If Tun Abdullah Ahmad Badawi had succumbed to the pressure applied by Tun Dr Mahathir Mohamad to spend without a care and continue with some of his pet mega-projects, Malaysia would be bankrupt by now.
This frank assessment was offered by Abdullah in a book covering his years as the prime minister of Malaysia.
Titled, "Awakening: The Abdullah Badawi Years In Malaysia", it was scheduled to come out earlier but there were some concerns in Putrajaya that the fifth prime minister’s comments and observations could spark a war of words between Abdullah and Mahathir and split Umno before the May 5 general election.
Putrajaya need not have worried. Abdullah lobbed a few barbs here and there, and threw a few zingers in the direction of his chief critic but did not reveal state secrets or offer juicy and humiliating anecdotes about the country’s longest-serving PM.
And he could have, he said. Referring to the constant attacks against him by Mahathir and other critics when he was in office, he recalled that some people asked why he did not clarify in detail the role of his young advisers, his son’s involvement in business and the influence of son-in-law Khairy Jamaluddin.
“Perhaps I should have been more vehement in defending and explaining these issues. I could have retaliated by exposing Mahathir. But what good would have come out of this for the government and party?” he said.
He noted that Mahathir is very set in his ways and believed that his is the only way. And this fact is why Abdullah believes he has been on the receiving end of vitriol from mid-2006 till today.
After all the layers of biting comments from Mahathir are peeled away, it boiled down to just one thing: Mahathir’s inability to accept any other view except his own.
For example, Abdullah remembered that he went to see Mahathir and explain that he had to postpone several projects, including the double-tracking rail system that the latter had initiated because of the bulging budget deficit.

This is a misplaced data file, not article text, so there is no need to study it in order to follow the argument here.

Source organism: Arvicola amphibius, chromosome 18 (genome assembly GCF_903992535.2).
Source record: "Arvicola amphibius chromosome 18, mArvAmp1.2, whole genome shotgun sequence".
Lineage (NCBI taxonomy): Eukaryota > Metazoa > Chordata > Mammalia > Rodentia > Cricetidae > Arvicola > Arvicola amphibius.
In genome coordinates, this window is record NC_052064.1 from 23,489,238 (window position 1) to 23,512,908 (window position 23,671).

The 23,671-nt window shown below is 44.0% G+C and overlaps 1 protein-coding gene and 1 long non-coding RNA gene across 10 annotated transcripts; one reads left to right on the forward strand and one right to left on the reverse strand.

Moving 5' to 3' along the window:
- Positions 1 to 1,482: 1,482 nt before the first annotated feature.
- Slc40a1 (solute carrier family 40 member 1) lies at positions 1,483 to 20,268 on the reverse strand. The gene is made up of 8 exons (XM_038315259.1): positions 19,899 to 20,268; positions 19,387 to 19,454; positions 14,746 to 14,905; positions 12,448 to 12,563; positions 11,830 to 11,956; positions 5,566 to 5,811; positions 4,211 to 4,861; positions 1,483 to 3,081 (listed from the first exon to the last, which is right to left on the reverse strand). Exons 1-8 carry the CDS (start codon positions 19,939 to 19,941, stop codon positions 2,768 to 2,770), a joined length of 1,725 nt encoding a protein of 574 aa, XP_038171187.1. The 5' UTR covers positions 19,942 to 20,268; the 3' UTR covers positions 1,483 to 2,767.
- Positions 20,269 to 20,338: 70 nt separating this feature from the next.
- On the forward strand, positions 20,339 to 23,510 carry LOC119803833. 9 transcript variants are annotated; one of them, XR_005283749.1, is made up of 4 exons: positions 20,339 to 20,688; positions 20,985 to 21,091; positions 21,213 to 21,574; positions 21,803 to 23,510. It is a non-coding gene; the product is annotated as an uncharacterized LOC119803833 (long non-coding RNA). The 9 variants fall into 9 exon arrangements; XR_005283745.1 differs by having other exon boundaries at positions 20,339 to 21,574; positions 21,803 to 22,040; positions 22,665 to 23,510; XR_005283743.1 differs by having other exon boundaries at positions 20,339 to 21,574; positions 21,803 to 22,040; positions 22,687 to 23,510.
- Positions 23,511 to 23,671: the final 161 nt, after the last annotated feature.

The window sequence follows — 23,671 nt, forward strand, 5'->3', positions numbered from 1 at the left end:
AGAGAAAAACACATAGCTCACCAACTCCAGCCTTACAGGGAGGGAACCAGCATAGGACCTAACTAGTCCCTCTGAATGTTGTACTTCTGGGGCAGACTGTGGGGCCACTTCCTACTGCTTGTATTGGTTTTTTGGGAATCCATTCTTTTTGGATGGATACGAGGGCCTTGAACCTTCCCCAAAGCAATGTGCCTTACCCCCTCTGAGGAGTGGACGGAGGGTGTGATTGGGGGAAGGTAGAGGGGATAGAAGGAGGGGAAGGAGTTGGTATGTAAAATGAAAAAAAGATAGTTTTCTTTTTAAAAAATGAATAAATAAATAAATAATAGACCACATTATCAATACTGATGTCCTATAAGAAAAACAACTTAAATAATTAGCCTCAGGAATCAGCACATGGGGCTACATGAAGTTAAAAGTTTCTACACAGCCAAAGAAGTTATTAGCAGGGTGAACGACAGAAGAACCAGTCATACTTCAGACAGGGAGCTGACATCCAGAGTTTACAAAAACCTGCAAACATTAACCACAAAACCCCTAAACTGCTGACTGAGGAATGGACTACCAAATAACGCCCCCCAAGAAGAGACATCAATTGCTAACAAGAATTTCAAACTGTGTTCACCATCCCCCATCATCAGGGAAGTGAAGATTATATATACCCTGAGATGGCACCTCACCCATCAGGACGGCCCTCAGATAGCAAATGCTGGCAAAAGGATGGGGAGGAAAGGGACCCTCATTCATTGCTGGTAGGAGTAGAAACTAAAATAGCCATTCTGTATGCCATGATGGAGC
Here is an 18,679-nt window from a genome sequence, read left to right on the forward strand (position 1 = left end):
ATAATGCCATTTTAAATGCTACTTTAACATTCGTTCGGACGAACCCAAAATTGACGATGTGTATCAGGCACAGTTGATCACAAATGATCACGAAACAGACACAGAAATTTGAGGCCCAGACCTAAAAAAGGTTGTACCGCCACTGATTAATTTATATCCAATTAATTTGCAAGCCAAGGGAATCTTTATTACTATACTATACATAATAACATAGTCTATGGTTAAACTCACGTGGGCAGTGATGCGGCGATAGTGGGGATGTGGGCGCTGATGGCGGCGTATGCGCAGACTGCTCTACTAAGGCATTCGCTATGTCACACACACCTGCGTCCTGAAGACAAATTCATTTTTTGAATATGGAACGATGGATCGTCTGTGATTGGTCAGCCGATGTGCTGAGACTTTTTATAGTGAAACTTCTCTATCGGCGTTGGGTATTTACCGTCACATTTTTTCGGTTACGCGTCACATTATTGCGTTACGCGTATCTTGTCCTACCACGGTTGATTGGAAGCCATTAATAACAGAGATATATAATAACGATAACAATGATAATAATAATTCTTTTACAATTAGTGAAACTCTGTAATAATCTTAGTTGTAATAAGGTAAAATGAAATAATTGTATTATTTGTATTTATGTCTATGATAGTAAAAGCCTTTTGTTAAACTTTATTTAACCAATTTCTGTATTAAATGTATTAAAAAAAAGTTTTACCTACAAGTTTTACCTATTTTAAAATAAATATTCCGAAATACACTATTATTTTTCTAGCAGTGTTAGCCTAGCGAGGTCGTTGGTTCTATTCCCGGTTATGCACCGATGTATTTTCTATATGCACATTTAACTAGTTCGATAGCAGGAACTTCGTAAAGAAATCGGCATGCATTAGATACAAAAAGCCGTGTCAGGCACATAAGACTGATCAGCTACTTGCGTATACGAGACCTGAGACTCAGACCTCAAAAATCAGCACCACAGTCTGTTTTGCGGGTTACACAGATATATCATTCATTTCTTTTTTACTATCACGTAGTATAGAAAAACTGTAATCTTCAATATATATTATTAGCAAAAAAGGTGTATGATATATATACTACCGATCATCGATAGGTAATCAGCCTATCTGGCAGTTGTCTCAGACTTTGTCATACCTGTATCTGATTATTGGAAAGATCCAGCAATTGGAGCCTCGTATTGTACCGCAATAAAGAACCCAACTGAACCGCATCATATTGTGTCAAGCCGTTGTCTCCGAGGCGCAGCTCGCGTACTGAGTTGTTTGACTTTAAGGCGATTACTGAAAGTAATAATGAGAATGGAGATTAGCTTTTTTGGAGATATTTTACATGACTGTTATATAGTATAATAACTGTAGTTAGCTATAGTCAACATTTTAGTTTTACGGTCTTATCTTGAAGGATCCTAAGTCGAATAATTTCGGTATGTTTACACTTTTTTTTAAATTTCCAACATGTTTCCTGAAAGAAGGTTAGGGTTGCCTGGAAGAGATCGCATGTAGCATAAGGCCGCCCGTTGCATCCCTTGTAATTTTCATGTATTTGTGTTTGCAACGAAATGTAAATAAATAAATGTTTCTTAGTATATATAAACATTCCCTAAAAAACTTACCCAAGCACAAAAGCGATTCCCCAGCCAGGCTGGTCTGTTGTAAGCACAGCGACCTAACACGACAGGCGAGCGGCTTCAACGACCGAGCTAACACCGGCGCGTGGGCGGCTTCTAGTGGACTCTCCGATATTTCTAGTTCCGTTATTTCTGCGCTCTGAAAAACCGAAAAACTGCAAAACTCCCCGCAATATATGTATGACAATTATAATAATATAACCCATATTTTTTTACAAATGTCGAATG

“He, however, disagreed with me as he felt the government should continue to spend. But how do we do it when the deficit was at such critical levels? It would be highly irresponsible for me to continue spending.
“So we had no choice but to reduce the deficit by postponing some of the mega-projects like double tracking and this made Mahathir furious. I suppose he viewed them as his pet projects.
“Can you imagine, if I had succumbed to Mahathir’s continued pressure to spend when the deficit was already so high, how could Malaysia have weathered the oil and financial crisis which subsequently came in 2008?
“The deficit which we brought down to 3.2 percent crept up again due to subsidies for oil and essentials and hovered again at the 5 percent level. If we had not been prudent then, continued to spend, I can tell you we would be bankrupt by now."
In the book, edited by Bridget Welsh and James Chin, Abdullah also said that when he left office in 2009, he was determined not to be like Mahathir. He wanted Datuk Seri Najib Razak to establish himself as the prime minister.
“That is why I have remained silent all this time. I believe that once you retire, you are retired. You should not interfere with your successor. If there is anything you are unhappy with, you can always offer your views privately. Why bring it up in public and make life difficult for him?
Abdullah earned the biggest mandate from the electorate in 2004 but squandered the historic opportunity to reform the country and carry through many of his election pledges. As a result, in 2008 he led Barisan Nasional to a poor showing, losing its customary two-thirds control of Parliament.
In the book, he accepted blame for not meeting the expectations of the voters but said that Mahathir could not walk away from the 2008 results unscathed.
“When we did well in 2004, he said such a strong mandate was not good for the country. When we did not do so well in 2008, he heaped all the blame on me.
"He is doing it even today… Mahathir cannot deny that he contributed to the erosion of Barisan Nasional’s support in the 2008 elections through his open and unwarranted criticisms and attacks, calling my administration, which included a majority of people from his own Cabinet, as a ‘half-past six government’ and accusing us of corruption and all sorts of things,” said Abdullah.